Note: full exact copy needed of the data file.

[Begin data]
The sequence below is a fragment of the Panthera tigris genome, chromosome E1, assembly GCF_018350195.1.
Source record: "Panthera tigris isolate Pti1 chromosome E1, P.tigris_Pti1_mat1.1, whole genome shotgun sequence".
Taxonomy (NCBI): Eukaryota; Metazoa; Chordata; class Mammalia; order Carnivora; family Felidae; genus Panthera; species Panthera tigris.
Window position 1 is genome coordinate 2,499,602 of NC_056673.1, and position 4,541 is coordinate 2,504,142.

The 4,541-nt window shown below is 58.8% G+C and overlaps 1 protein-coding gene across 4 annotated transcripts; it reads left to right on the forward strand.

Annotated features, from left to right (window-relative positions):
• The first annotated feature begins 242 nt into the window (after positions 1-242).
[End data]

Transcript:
The sequence below is a fragment of the Panthera tigris genome, chromosome E1, assembly GCF_018350195.1.
Source record: "Panthera tigris isolate Pti1 chromosome E1, P.tigris_Pti1_mat1.1, whole genome shotgun sequence".
Taxonomy (NCBI): Eukaryota; Metazoa; Chordata; class Mammalia; order Carnivora; family Felidae; genus Panthera; species Panthera tigris.
Window position 1 is genome coordinate 2,499,602 of NC_056673.1, and position 4,541 is coordinate 2,504,142.

The 4,541-nt window shown below is 58.8% G+C and overlaps 1 protein-coding gene across 4 annotated transcripts; it reads left to right on the forward strand.

Annotated features, from left to right (window-relative positions):
• The first annotated feature begins 242 nt into the window (after positions 1-242).